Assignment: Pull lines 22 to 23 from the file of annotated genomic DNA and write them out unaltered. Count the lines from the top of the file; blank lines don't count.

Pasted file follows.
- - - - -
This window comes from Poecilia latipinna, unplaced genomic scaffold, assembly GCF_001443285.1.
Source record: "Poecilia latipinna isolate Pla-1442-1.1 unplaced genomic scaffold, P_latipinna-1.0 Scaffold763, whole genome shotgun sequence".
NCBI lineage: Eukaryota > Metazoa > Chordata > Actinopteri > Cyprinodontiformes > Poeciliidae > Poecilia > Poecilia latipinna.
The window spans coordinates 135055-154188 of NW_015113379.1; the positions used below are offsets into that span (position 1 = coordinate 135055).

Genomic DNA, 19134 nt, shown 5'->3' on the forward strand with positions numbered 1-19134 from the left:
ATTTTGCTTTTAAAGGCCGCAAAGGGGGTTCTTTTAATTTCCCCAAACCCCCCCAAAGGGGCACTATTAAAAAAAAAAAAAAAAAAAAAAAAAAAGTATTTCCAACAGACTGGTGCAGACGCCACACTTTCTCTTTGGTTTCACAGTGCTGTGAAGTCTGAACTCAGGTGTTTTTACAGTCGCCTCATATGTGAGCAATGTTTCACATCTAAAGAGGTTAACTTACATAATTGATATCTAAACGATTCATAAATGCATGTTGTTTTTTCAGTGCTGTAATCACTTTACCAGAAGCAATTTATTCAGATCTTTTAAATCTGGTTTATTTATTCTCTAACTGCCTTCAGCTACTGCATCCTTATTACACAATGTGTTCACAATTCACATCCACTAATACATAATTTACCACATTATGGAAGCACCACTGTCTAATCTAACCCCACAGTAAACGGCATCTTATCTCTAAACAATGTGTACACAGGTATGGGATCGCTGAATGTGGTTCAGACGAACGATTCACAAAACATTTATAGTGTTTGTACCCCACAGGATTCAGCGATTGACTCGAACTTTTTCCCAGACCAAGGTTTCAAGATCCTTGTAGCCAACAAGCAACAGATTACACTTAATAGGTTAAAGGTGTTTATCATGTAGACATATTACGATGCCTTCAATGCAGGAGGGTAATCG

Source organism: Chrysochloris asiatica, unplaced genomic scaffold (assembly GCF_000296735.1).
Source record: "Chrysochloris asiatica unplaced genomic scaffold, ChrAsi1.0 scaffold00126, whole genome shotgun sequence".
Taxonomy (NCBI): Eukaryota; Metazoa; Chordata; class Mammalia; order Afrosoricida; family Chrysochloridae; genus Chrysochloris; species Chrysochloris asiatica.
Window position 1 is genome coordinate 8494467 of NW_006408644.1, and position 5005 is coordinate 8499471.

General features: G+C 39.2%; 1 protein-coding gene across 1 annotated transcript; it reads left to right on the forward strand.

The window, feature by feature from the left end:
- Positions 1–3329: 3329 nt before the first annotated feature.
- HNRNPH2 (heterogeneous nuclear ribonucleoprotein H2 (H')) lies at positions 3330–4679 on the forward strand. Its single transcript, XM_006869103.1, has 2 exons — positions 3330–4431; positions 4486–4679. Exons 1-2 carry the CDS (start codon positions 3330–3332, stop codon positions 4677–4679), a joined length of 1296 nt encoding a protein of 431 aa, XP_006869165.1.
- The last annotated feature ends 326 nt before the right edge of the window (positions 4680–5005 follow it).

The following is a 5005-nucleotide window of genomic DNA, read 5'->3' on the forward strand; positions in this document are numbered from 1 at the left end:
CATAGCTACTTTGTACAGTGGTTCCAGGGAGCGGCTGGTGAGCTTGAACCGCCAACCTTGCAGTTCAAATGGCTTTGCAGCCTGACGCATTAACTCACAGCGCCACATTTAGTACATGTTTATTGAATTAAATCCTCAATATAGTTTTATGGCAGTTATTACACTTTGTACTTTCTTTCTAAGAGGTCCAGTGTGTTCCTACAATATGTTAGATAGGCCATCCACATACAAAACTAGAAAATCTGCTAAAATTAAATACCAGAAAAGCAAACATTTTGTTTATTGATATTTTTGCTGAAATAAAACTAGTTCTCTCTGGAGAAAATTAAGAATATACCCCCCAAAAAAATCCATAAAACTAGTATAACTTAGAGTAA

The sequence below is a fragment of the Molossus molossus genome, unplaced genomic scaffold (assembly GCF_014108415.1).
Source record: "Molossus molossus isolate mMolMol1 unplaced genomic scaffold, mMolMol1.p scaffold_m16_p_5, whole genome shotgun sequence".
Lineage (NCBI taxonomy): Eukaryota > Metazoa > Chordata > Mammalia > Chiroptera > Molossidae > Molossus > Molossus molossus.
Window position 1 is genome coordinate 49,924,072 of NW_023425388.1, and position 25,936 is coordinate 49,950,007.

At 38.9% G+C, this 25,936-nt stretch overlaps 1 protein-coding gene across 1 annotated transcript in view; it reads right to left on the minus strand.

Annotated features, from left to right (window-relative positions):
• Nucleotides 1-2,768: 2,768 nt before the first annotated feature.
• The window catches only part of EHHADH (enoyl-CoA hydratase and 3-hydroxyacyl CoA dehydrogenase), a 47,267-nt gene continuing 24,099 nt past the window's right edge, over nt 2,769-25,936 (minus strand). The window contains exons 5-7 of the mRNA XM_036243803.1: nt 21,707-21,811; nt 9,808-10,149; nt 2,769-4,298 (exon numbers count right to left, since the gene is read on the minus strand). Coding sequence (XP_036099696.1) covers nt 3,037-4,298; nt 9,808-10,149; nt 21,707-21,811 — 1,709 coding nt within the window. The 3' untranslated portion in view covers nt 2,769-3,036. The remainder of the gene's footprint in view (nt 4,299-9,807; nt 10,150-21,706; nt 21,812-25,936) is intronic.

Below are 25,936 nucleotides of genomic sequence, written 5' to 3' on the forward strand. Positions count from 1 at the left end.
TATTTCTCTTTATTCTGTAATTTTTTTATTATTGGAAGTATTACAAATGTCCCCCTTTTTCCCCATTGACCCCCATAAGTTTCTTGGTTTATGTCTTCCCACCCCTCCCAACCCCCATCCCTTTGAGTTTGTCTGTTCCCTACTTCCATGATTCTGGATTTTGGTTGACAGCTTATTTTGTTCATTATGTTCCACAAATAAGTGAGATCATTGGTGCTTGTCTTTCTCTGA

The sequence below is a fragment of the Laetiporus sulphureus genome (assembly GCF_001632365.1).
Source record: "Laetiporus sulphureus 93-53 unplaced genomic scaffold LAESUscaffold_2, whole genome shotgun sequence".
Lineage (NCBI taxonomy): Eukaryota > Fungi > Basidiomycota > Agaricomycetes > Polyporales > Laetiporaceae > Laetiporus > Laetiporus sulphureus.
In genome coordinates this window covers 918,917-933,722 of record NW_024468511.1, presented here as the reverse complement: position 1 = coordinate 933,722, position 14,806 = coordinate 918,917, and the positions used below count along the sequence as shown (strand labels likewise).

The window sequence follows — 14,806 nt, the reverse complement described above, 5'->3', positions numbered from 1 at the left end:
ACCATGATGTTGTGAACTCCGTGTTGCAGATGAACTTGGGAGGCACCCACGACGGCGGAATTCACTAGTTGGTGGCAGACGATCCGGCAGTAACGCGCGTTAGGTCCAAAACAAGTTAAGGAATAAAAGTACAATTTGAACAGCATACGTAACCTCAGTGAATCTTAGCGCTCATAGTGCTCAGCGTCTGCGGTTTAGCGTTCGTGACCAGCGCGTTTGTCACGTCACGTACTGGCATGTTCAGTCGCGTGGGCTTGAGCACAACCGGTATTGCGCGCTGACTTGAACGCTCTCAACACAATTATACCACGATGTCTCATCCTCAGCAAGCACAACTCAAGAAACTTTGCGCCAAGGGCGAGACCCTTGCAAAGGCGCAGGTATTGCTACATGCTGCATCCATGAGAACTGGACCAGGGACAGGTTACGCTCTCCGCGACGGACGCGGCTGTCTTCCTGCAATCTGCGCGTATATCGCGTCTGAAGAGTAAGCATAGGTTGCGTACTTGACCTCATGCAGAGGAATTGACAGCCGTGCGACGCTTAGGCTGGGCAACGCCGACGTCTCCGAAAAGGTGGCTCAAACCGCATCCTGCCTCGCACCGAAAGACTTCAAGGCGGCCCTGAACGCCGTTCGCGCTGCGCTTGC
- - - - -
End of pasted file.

At 38.9% G+C, this 25,936-nt stretch overlaps 1 protein-coding gene across 1 annotated transcript in view; it reads right to left on the minus strand.

Annotated features, from left to right (window-relative positions):